Kaesang Pangarep Appointed Chairman of Indonesian Solidarity Party
Jakarta. Kaesang Pangarep, the youngest son of President Joko "Jokowi" Widodo, was unanimously appointed as the chairman of the Indonesian Solidarity Party (PSI) during an internal congress in Jakarta on Monday evening.
This development occurred just two days after Kaesang officially became a member of the party, which aims to secure seats in the House of Representatives for the first time in the upcoming general elections.
"Kaesang Pangarep has been appointed as chairman of the Indonesian Solidarity Party for the 2023-2028 period, effective immediately. The decision is subject to review according to the party’s guidelines," announced PSI founder Grace Natalie during the gathering at Jakarta Theater.
Kaesang reiterated his motivation to join the relatively new party, which made its debut in the 2019 elections, saying its predominantly youthful support base is particularly appealing to him.
"I’m confident that the upcoming tides will be on our side – the youths," Kaesang said in his acceptance speech. He expressed gratitude for the trust placed in him to lead the party shortly after becoming a new member. He also made a special mention of his predecessor, Giring Ganesha, who voluntarily stepped aside for him.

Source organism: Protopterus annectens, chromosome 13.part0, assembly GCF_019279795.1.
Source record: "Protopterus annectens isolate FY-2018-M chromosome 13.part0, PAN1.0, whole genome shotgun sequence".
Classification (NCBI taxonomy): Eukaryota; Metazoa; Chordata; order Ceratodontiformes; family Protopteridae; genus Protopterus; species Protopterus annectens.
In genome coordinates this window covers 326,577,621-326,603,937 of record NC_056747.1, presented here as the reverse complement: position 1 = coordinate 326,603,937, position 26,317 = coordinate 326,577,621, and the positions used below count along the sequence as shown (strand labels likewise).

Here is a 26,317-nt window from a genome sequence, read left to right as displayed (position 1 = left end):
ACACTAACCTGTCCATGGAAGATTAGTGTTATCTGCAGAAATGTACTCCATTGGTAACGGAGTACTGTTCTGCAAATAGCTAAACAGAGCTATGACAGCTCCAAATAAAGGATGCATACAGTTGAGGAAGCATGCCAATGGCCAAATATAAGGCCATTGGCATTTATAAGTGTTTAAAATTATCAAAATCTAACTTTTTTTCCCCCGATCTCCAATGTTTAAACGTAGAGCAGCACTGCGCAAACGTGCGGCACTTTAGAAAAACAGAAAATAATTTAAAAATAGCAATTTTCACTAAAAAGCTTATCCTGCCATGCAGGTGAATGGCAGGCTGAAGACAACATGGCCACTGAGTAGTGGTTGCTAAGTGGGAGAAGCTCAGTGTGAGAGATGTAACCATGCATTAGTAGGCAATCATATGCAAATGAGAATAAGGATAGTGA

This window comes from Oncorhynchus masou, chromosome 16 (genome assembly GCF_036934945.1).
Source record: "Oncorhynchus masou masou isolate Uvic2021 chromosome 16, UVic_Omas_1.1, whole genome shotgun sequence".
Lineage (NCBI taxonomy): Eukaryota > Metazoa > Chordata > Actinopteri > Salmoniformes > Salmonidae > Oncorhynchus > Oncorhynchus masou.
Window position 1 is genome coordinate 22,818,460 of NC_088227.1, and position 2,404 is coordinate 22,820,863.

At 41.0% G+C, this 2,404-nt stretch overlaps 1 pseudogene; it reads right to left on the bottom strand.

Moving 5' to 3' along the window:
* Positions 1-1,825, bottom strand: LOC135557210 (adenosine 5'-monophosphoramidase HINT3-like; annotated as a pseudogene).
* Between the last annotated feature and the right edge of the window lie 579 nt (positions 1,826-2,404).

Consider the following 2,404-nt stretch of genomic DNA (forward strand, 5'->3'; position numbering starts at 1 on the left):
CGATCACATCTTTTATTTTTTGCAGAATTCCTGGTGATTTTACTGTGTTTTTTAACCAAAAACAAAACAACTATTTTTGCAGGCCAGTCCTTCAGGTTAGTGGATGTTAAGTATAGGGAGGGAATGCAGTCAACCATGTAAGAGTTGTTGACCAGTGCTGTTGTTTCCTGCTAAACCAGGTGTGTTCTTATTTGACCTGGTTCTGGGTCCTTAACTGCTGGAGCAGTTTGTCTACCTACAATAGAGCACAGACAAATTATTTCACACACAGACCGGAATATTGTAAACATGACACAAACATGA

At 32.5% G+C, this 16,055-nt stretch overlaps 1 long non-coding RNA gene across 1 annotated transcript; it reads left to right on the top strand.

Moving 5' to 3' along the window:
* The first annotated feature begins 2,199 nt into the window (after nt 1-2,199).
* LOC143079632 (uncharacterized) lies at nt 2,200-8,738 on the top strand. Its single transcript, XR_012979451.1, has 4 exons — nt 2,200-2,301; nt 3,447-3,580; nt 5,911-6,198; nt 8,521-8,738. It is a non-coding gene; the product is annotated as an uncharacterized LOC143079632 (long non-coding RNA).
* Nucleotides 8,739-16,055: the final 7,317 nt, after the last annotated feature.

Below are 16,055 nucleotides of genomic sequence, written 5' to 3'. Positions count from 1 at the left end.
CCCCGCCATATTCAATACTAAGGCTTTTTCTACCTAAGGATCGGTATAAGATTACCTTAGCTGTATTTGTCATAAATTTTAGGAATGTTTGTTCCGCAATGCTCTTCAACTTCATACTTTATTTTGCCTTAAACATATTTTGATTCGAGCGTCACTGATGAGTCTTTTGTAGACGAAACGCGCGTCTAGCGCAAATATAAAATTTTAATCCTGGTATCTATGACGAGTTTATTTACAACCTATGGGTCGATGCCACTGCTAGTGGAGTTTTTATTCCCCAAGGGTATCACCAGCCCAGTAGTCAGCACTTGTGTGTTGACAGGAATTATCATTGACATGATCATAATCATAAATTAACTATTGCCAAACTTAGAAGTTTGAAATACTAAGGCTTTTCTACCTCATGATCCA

During the gathering, PSI co-founder Raja Juli Antoni was appointed as secretary-general.
Kaesang's decision to join PSI has sparked controversy, as his father and older brother, Gibran Rakabuming Raka, are both affiliated with the ruling Indonesian Democratic Party of Struggle (PDI-P).
In the 2019 elections, PSI fell short of the 4 percent popular vote threshold required to win a House seat. However, the party did secure seats in local legislative councils, particularly in major cities like Jakarta and Medan.
Kaesang, previously recognized as a restaurant businessman, said earlier that his family supports his decision to engage in politics, viewing it as the first step in his political career with PSI, with the shared aim of strengthening Indonesia.
The 28-year-old stressed the importance of youth involvement in elections, aligning with PSI's stance that the younger generation should actively participate in shaping the nation's future.
"The younger generation has often played a passive role in elections. We want them to be more active because the future of our nation rests in their hands," Kaesang said.
He drew a comparison between PSI and the Move Forward Party, which achieved electoral success in Thailand.Tags: